Gabrielle Hamilton, the chef-owner of Prune, a tiny East Village restaurant in Manhattan, has become the accidental muse for the culinary intelli

gentsia with her memoir, "Blood, Bone, and Butter: The Inadvertent Education of a Reluctant Chef" (Random, $26).

"Bad boy" Anthony Bourdain, who stumbled into fame with his own irreverent tell-all, calls it "the best memoir by a chef ever." Mario Batali wants to "apply for the dishwasher job at Prune." And the New York Times gave the book and author rapturous and extensive coverage.

In its third printing before its official publication date, this raw expose of Hamilton's flawed life, from thieving, drug-addicted teenager to work-obsessed restaurateur, is also the culinary manifesto of a chef who found redemption not only in the creative process of cooking but the day-to-day drudgery of kitchen work.

She rhapsodizes about bringing order to a walk-in refrigerator, about finding solace in scrubbing pots and pans and about her almost obsessive need to tackle the ugliest jobs on her own, from disposing of a dead mouse bursting with maggots to cleaning up a heap of human feces deposited outside of her restaurant's back door.

What she is really telling us is that in this age of the absentee, celebrity chef, she is fearlessly hands-on, painfully present and viscerally connected to her food and how it gets to the table.

Melissa Hamilton, the author's sister and a former food editor for Saveur magazine, says the discipline and rigor are reminiscent of their French mother, a former ballerina and talented home cook. The youngest of five children, Gabrielle Hamilton grew up idolizing the woman and absorbed her food sensibility.

Her parents' divorce and mother's departure when she was 13 slammed the door on an idyllic childhood, wounded her deeply and propelled her story forward with a sense of pathos unusual in a food memoir.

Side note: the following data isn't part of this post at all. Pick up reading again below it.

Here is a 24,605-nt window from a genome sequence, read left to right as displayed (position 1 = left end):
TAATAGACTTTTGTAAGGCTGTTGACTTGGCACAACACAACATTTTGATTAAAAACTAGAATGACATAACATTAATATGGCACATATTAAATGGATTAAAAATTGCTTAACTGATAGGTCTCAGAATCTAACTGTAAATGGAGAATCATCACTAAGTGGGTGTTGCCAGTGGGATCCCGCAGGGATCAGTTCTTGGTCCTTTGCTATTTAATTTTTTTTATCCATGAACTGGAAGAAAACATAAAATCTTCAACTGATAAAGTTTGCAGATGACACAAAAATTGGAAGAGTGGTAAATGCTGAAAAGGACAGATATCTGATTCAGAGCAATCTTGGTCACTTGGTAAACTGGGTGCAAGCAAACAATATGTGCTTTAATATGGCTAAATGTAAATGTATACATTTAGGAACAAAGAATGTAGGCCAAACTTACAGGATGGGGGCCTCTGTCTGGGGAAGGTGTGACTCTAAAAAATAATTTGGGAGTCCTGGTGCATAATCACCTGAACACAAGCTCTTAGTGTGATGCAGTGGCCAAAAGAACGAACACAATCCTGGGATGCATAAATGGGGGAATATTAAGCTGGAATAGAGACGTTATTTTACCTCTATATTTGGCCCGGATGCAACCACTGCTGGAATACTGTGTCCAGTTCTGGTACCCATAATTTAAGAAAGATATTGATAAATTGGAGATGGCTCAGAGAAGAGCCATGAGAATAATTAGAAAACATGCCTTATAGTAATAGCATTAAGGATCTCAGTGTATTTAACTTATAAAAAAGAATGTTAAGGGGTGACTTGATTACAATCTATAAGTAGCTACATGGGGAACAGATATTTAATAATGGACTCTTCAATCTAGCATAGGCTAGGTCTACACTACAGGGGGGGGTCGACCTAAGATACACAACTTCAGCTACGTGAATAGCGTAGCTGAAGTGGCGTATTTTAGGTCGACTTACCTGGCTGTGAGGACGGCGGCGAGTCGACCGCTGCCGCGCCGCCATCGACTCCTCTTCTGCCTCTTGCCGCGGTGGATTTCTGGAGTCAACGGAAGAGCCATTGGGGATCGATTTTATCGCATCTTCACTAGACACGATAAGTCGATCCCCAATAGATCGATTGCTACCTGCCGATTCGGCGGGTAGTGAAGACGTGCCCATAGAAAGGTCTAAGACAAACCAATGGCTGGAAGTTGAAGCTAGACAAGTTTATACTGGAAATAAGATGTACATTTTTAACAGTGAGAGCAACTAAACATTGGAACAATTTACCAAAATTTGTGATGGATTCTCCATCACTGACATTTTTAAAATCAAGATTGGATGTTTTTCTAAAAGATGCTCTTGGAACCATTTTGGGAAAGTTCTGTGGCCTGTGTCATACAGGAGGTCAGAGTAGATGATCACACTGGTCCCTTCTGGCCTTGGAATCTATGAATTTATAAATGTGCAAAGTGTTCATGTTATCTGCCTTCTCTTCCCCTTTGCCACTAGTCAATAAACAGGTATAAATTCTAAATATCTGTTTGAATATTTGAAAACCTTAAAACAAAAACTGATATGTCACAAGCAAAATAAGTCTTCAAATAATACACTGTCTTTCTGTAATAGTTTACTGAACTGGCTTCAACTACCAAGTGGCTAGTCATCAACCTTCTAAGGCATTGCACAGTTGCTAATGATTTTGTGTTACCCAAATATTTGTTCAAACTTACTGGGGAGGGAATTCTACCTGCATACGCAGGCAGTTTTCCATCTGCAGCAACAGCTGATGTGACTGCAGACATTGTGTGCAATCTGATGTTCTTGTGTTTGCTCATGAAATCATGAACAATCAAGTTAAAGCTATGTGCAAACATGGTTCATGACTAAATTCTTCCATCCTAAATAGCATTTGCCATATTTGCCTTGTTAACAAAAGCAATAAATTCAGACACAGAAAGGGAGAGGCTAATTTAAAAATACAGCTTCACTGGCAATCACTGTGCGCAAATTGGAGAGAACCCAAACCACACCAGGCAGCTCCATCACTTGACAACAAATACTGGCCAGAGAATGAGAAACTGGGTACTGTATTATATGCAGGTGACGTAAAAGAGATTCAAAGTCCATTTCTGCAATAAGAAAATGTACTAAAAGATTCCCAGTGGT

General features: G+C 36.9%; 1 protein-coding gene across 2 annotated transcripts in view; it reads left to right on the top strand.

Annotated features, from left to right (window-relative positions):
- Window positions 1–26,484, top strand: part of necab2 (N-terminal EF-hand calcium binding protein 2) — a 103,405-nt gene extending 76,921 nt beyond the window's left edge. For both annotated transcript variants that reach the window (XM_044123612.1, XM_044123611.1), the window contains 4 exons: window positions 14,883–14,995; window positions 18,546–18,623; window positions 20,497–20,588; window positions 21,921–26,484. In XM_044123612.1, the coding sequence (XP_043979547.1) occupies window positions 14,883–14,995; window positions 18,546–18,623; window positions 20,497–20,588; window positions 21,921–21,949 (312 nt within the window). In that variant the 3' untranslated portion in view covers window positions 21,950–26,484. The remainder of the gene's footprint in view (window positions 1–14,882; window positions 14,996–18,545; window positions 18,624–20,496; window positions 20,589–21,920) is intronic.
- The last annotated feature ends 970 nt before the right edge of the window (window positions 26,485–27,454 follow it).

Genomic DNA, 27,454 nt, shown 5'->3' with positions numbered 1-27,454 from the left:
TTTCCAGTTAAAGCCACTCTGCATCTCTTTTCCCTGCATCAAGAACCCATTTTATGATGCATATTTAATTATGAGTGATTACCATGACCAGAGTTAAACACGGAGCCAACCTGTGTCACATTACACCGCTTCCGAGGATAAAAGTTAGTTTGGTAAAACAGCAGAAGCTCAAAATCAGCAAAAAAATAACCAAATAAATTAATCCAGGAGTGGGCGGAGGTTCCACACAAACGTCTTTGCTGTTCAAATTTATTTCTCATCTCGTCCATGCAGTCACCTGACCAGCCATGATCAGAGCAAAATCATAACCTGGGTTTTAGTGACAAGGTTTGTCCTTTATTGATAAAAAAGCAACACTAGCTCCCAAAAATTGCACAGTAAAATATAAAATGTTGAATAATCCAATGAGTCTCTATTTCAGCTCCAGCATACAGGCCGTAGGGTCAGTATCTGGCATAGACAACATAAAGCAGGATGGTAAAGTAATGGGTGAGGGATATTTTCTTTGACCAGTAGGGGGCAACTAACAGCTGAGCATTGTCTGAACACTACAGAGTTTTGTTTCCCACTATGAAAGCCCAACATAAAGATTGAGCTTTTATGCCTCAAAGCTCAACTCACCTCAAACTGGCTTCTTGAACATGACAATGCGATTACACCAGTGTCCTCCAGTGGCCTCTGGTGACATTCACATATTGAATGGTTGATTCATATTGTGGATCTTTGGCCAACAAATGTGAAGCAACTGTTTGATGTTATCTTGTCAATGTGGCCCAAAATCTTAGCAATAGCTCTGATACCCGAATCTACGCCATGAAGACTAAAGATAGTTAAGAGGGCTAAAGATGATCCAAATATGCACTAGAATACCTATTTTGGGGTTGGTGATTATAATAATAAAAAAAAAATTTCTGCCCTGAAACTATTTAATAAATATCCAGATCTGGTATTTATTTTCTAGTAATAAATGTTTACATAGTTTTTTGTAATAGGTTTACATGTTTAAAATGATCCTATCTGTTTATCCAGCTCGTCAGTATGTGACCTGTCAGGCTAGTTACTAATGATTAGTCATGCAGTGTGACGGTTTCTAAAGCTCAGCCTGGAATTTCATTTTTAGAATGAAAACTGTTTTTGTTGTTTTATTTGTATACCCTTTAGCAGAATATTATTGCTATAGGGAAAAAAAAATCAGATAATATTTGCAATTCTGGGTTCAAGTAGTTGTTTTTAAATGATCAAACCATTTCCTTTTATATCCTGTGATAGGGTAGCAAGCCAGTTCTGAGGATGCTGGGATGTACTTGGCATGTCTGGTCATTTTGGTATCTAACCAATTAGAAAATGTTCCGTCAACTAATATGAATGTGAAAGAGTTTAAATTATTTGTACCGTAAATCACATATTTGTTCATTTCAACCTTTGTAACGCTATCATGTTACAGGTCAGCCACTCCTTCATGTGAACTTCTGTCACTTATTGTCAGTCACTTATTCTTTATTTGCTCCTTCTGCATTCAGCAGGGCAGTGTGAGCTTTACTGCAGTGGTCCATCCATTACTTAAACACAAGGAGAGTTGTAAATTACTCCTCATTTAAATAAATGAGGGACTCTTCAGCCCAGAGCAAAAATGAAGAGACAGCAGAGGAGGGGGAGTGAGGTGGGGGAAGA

After a downward spiral of substance abuse, promiscuity and crime (including the theft of thousands of dollars from a Manhattan cafe where she waits tables), Hamilton is saved from the gutter by the work ethic, discipline and love of honest food that her mother instilled.

Anonymous cooking and catering jobs prepare her for the challenge of becoming a chef-owner in the most demanding of cities with little capital and no formal training in business or cooking.

"I had no idea how to open a restaurant. I had that work ethic and that nearly strange mania for cleaning and organizing kitchens to forever re-create my own mother's," she writes.

She finds the maternal warmth she needs in her Italian mother-in-law, and her sensuous descriptions of family meals and cooking sessions in Puglia make "Under the Tuscan Sun" pale in comparison.

After nearly two decades of unexplained estrangement, she has a reunion and unexpected reckoning with her own, much-altered mother.

"The woman who taught me everything I know -- delectable and odious alike -- has been shed, and here before me is a new woman," Hamilton writes.

"I've been trying for 20 years to rid myself of this Gallic snobbism. When I see my now seventysomething-year-old mom pour herself a tumbler of wine cooler, the oppressive, heavy, wet burden of snow slides off the roof of my soul in one giant, thawing chunk, and suddenly I feel clear, light, and permissive."

"Blood, Bones, and Butter" can't help but be a turning point for Gabrielle Hamilton. There is always the danger that fame could lead her down the slick path of other celebrity chefs, but her sister doesn't think so.

"Gabrielle will always stay true to her work ethic and beliefs," Melissa Hamilton says. "She is connected to her food; that's what keeps her grounded."